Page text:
Crop Biotech Update

GM Plants Could Help Eliminate Food Poisoning

September 16, 2015

A study led by a team of researchers from German companies Nomad Bioscience and Icon Genetics reveals a new strategy to fight foodborne diseases. The new strategy involved genetically engineering plants to produce antimicrobial proteins, which can then be extracted and applied to contaminated meat and produce.

The team engineered tobacco, beets, spinach, chicory, and lettuce, to produce proteins called colicins, which can kill deadly strains of E. coli. They found that plants such as tobacco can yield high levels of active colicins, and identified a mixture of two colicins that can efficiently kill all major disease-causing strains of E. coli.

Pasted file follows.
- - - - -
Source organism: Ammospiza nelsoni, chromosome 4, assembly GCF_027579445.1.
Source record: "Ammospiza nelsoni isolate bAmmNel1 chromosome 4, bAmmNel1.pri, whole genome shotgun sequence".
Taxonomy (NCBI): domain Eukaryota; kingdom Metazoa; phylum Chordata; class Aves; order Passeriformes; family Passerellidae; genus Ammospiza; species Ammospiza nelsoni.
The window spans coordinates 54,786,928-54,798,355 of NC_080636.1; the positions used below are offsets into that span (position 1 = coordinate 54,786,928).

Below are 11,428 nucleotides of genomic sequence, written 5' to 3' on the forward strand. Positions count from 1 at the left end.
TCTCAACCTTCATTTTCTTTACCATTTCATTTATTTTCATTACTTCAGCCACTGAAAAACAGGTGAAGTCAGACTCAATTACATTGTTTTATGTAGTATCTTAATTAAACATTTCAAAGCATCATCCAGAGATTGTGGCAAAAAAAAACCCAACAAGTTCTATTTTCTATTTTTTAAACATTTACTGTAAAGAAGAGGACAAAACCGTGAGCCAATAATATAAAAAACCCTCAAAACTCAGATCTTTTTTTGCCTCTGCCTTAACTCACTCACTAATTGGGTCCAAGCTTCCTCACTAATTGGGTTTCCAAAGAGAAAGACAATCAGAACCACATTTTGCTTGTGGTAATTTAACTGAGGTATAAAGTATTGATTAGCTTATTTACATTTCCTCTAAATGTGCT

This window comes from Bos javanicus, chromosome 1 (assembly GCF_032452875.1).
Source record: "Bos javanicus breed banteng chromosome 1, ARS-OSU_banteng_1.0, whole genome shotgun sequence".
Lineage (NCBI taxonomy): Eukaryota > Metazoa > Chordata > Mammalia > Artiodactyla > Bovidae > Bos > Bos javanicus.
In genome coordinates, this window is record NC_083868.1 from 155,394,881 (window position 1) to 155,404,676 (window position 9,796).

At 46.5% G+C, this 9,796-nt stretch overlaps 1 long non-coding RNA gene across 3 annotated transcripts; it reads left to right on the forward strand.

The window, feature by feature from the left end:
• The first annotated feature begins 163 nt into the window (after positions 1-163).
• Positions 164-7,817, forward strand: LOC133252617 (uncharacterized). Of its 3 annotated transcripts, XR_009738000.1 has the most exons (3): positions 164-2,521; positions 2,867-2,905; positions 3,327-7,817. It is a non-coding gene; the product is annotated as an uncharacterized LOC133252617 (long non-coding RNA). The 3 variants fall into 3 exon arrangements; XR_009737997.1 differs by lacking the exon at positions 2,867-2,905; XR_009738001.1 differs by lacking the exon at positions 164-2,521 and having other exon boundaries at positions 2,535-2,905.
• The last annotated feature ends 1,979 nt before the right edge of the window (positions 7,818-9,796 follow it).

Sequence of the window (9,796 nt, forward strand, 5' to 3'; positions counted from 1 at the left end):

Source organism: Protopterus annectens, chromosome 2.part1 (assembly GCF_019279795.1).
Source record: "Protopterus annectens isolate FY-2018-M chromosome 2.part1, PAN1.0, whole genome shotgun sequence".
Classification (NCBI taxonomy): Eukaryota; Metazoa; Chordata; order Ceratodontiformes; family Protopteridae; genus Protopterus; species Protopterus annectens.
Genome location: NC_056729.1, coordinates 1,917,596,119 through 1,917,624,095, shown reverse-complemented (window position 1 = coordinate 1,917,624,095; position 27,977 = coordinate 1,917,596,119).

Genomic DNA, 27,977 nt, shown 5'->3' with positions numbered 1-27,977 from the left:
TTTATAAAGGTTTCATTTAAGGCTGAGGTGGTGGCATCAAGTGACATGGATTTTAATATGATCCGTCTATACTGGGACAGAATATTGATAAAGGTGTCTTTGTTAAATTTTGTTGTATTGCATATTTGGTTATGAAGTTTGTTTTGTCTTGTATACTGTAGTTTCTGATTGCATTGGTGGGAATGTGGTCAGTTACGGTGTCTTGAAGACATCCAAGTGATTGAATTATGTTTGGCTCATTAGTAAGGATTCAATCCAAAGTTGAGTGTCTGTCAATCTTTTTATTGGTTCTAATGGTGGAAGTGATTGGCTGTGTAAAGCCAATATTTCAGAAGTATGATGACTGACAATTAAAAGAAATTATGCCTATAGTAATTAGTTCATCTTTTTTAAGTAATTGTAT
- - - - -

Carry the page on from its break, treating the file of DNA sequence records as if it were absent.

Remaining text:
Colicins are extremely potent, and the scientists believe the proteins could be an economically viable way to treat food. Yuri Gleba, CEO of Nomad Bioscience said, "Colicins are 50 times more active against bacteria than normal antibiotics." In the study, Gleba and his colleagues sprayed E. coli-laced pork steaks with a mixture of two types of colicins, at 4 milligrams of colicin per kilogram of meat, and found significant reductions in E. coli after just an hour.

Read more about this research at Popular Science. More details are available in the paper published by the Proceedings of the National Academy of Sciences.